Don and Barbara met on a blind date in 1956. “Which is ironic,” says Don, “because I wasn’t blind then.”
When he was 40, Don was on a fishing trip with friends when he suddenly lost vision in his right eye. Through multiple doctor’s visits and surgeries, Don was told he would lose sight in both of his eyes due to something called retinal detachment.
Though his diagnosis meant many hard days ahead for both him and Barbara, Don remained strong in his faith and in his sense of humour. Now 85, Don cares for his 83-year-old wife despite his vision loss. Barbara was diagnosed with dementia and requires aroundthe-clock care.
Having always been “modest,” as Don describes it, Barbara is not comfortable with just anyone helping her, so she relies heavily on him for support. For Don, it’s a labour of love as he helps Barbara with almost all of her daily activities.
For most of their marriage, they lived in a house in Burlington where they raised their son. Now, because Barbara can no longer use the stairs, they have moved into an apartment. They hope to stay there together for as long as possible.
Thanks to United Way and donors like you, Don and Barbara have help in that mission from a volunteer who shops for groceries, cooks meals, attends medical appointments and completes other household and personal care tasks.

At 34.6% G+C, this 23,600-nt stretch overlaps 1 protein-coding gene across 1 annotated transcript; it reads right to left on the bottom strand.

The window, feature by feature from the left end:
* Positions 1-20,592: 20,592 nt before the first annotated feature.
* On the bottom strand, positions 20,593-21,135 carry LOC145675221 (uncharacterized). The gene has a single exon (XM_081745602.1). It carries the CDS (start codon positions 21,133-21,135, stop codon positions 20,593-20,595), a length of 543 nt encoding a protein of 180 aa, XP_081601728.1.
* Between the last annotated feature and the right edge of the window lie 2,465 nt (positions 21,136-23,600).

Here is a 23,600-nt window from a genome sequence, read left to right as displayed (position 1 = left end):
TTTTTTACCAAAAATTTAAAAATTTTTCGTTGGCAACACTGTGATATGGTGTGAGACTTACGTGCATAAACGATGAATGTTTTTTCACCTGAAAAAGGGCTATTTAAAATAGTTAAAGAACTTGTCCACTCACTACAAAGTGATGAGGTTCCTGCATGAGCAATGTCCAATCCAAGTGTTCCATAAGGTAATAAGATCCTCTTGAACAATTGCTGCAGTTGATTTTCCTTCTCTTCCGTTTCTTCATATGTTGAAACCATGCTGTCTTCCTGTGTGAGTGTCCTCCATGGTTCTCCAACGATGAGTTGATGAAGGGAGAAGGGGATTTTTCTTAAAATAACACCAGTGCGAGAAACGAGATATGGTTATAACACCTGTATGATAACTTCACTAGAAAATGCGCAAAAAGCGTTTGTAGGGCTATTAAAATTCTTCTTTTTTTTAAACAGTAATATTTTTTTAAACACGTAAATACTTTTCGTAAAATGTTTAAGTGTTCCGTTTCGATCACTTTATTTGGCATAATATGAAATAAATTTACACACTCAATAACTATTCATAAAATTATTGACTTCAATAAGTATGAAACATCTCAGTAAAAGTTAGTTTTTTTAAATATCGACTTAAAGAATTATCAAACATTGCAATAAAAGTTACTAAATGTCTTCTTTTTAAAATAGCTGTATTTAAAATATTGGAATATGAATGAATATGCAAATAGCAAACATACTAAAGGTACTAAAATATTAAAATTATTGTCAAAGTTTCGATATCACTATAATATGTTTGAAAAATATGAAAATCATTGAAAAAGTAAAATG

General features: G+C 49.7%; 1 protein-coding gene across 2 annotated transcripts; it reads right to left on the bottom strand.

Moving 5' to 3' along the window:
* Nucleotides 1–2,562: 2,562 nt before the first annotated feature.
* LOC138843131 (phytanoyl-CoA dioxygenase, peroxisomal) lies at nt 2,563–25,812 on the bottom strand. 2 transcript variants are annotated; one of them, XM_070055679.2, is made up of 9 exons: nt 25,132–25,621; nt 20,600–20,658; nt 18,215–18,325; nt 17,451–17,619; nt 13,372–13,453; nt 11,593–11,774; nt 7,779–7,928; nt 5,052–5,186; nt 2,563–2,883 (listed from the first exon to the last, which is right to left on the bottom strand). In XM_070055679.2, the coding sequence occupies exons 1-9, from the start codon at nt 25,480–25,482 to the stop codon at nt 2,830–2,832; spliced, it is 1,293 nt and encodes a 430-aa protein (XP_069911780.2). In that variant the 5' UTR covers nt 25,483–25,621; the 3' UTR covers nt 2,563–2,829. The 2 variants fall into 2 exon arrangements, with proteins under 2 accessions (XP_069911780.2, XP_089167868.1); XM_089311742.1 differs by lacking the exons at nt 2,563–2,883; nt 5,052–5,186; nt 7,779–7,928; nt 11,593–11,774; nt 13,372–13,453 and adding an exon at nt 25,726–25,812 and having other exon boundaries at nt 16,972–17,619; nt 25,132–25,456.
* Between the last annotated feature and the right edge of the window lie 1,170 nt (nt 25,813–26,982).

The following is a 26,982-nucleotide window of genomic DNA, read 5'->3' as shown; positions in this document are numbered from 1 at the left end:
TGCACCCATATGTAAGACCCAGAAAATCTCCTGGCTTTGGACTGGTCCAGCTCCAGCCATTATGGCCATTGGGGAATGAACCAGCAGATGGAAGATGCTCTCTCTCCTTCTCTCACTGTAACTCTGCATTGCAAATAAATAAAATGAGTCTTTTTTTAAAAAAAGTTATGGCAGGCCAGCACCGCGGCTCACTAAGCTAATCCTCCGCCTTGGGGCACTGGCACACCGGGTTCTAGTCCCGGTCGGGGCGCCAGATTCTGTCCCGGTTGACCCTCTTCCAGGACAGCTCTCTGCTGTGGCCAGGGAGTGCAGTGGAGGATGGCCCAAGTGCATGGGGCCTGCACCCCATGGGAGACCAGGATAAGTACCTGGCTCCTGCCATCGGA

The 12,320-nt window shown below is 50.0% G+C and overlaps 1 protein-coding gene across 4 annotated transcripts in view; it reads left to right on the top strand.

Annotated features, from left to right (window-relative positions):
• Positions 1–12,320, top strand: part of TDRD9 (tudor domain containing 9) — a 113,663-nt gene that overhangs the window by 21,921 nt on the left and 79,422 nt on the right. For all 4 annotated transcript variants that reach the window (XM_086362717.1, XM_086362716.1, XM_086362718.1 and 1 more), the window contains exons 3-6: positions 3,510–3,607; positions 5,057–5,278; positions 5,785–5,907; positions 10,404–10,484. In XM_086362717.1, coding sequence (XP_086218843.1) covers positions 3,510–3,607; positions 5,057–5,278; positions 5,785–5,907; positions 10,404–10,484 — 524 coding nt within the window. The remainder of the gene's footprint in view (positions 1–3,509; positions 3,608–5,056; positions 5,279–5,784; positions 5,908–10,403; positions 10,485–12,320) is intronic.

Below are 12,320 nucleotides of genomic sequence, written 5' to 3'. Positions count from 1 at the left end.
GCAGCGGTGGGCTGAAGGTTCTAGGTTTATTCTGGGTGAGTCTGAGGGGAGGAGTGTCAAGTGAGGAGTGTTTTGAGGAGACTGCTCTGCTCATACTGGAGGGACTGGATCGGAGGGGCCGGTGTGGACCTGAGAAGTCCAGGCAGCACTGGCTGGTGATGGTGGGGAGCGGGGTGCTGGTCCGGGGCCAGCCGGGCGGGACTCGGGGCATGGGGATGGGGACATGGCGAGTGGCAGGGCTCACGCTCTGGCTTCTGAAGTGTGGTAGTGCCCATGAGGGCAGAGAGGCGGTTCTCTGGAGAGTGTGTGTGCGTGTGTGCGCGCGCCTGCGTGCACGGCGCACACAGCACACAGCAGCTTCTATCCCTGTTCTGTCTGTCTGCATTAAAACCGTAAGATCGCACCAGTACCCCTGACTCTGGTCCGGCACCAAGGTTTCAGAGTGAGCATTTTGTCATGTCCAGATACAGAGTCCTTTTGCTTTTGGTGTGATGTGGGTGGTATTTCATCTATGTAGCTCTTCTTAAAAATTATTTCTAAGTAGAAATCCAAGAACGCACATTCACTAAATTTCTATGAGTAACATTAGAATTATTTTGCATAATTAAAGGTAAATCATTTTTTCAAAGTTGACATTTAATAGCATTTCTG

Don and Barbara describe their volunteer as “part of the family.” They also have support in navigating the social service programs in their community. A program coordinator has offered options like friendly visiting, assistance with transportation and recently suggested a day respite program to allow Don a break from his caregiving responsibilities.
Don and Barbara had not expected to need this level of support, but they are glad it is available. “How grateful I am that Canada has these types of organizations,” Don says. “We are so fortunate to live here and have this help. If our care workers weren’t there, if people didn’t understand … well, it’s a lonely life.”
Fortunately, that help is available. “The volunteers make a world of difference in our lives. Without these people, I would have a world of blackness.”
Thanks to your support, Don and Barbara can to continue their lives where they belong – together. “What can I say?” says Don. “She’s the love of my life.”
When children and adults with intellectual disabilities have an opportunity to participate in programs, “its almost like there’s a seed that’s planted, and it gets nourished by the interactions with their peers, program facilitators, and community as a whole”.